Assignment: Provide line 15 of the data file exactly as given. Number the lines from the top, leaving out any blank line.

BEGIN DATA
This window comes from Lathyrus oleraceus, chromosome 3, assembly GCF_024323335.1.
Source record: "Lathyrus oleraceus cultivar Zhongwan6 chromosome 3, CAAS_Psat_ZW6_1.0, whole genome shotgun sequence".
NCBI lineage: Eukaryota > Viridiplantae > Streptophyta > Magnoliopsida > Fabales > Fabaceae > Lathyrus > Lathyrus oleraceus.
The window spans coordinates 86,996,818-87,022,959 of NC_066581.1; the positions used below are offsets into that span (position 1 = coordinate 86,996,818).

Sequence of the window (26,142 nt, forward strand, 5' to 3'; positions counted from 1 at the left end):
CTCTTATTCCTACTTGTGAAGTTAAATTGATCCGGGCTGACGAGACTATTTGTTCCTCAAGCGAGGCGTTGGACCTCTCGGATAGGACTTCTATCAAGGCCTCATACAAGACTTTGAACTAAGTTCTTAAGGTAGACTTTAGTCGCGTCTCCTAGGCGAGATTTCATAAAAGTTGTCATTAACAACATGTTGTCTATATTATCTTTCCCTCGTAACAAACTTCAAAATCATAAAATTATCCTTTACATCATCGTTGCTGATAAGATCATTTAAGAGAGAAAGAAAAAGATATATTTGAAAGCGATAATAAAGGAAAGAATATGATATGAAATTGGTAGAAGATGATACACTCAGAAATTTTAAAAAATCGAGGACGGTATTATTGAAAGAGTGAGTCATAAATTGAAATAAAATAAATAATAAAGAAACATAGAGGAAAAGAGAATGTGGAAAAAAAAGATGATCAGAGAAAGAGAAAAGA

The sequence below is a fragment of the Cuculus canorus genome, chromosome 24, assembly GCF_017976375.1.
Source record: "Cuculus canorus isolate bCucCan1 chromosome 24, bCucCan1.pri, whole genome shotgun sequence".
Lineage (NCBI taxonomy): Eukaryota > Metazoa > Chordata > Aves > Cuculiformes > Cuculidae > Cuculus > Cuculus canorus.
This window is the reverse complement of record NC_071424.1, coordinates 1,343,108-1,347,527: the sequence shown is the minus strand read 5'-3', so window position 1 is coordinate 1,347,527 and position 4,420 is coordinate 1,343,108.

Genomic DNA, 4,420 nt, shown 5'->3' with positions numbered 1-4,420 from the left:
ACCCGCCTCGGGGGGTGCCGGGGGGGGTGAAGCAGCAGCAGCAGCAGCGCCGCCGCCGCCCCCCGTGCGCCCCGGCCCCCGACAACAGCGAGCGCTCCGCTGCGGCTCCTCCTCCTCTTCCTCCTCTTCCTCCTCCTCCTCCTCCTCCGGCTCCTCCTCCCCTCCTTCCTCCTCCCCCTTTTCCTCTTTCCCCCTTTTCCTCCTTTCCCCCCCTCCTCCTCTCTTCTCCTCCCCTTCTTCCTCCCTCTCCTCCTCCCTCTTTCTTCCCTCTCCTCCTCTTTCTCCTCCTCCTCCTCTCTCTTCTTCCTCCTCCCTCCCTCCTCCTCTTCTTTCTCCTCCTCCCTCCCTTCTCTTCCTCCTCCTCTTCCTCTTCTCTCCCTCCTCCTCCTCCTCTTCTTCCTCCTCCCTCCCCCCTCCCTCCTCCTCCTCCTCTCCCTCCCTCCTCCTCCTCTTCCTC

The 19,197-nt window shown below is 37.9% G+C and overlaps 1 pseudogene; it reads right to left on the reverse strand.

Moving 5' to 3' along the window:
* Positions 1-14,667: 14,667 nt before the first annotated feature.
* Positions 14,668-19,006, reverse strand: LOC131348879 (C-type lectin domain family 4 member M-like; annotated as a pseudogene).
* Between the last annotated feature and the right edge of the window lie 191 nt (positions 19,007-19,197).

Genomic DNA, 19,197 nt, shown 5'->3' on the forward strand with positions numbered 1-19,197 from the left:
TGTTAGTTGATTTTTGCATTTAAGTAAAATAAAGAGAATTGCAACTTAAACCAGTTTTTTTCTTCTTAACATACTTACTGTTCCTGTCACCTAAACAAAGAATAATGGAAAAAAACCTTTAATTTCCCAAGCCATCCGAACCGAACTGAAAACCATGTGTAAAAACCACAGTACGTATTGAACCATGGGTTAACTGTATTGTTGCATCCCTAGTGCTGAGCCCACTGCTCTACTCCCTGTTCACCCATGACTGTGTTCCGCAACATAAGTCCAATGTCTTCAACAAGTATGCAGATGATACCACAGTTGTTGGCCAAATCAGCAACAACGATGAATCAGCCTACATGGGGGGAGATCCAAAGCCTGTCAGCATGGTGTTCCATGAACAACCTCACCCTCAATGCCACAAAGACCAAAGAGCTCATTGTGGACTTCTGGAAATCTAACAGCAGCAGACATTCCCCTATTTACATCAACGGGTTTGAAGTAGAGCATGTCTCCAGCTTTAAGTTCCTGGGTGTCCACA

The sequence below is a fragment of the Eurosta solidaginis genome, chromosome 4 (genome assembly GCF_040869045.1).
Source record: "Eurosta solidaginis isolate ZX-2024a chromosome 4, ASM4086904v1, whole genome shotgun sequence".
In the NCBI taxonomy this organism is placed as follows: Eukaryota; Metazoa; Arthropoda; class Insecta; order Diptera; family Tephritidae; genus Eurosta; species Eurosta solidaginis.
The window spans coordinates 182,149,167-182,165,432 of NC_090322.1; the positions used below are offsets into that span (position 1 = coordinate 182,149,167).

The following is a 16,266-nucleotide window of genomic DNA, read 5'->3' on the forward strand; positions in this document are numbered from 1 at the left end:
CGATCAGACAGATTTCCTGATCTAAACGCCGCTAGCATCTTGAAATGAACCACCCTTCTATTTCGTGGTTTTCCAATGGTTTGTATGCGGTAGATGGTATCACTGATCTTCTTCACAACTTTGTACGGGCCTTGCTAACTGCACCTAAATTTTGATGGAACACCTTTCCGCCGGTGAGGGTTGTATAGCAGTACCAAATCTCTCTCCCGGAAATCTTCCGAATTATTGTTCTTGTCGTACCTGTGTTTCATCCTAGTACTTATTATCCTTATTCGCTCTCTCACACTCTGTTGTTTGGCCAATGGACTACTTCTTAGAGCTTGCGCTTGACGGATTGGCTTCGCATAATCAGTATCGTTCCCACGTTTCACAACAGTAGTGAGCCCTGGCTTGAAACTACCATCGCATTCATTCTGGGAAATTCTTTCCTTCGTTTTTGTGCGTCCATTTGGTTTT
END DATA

* Positions 1-14,667: 14,667 nt before the first annotated feature.